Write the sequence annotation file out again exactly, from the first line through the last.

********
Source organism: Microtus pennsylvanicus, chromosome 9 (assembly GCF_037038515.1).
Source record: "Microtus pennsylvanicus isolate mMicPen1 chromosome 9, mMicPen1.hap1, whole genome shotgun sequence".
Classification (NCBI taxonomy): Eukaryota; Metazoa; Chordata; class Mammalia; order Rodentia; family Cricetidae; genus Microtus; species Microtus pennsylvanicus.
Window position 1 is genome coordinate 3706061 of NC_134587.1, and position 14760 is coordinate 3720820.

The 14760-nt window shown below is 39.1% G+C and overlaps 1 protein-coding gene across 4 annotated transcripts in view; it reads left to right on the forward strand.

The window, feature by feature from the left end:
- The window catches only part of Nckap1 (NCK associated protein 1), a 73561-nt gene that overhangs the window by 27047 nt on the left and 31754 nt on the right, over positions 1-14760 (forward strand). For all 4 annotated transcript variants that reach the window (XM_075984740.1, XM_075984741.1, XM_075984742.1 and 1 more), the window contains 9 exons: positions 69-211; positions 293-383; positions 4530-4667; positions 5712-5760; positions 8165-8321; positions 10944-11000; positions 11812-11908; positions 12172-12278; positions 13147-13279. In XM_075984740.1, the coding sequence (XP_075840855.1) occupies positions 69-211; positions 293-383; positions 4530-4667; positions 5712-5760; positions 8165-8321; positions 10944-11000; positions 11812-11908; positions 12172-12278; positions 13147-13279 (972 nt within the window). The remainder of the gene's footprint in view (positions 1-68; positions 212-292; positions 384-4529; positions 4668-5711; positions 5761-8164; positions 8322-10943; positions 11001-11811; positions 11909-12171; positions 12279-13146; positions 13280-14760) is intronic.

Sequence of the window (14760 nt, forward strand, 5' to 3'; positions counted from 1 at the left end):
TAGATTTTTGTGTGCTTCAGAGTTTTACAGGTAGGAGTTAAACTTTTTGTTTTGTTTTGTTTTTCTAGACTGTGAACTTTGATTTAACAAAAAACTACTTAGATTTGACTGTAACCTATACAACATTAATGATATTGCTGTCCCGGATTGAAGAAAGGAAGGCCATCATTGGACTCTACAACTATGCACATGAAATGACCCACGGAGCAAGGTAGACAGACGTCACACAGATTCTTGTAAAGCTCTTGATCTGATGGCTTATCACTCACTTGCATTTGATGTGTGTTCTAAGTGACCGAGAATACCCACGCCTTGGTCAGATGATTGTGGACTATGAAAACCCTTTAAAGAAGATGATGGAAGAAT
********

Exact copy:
Source organism: Microtus pennsylvanicus, chromosome 9 (assembly GCF_037038515.1).
Source record: "Microtus pennsylvanicus isolate mMicPen1 chromosome 9, mMicPen1.hap1, whole genome shotgun sequence".
Classification (NCBI taxonomy): Eukaryota; Metazoa; Chordata; class Mammalia; order Rodentia; family Cricetidae; genus Microtus; species Microtus pennsylvanicus.
Window position 1 is genome coordinate 3706061 of NC_134587.1, and position 14760 is coordinate 3720820.

The 14760-nt window shown below is 39.1% G+C and overlaps 1 protein-coding gene across 4 annotated transcripts in view; it reads left to right on the forward strand.

The window, feature by feature from the left end:
- The window catches only part of Nckap1 (NCK associated protein 1), a 73561-nt gene that overhangs the window by 27047 nt on the left and 31754 nt on the right, over positions 1-14760 (forward strand). For all 4 annotated transcript variants that reach the window (XM_075984740.1, XM_075984741.1, XM_075984742.1 and 1 more), the window contains 9 exons: positions 69-211; positions 293-383; positions 4530-4667; positions 5712-5760; positions 8165-8321; positions 10944-11000; positions 11812-11908; positions 12172-12278; positions 13147-13279. In XM_075984740.1, the coding sequence (XP_075840855.1) occupies positions 69-211; positions 293-383; positions 4530-4667; positions 5712-5760; positions 8165-8321; positions 10944-11000; positions 11812-11908; positions 12172-12278; positions 13147-13279 (972 nt within the window). The remainder of the gene's footprint in view (positions 1-68; positions 212-292; positions 384-4529; positions 4668-5711; positions 5761-8164; positions 8322-10943; positions 11001-11811; positions 11909-12171; positions 12279-13146; positions 13280-14760) is intronic.

Sequence of the window (14760 nt, forward strand, 5' to 3'; positions counted from 1 at the left end):
TAGATTTTTGTGTGCTTCAGAGTTTTACAGGTAGGAGTTAAACTTTTTGTTTTGTTTTGTTTTTCTAGACTGTGAACTTTGATTTAACAAAAAACTACTTAGATTTGACTGTAACCTATACAACATTAATGATATTGCTGTCCCGGATTGAAGAAAGGAAGGCCATCATTGGACTCTACAACTATGCACATGAAATGACCCACGGAGCAAGGTAGACAGACGTCACACAGATTCTTGTAAAGCTCTTGATCTGATGGCTTATCACTCACTTGCATTTGATGTGTGTTCTAAGTGACCGAGAATACCCACGCCTTGGTCAGATGATTGTGGACTATGAAAACCCTTTAAAGAAGATGATGGAAGAAT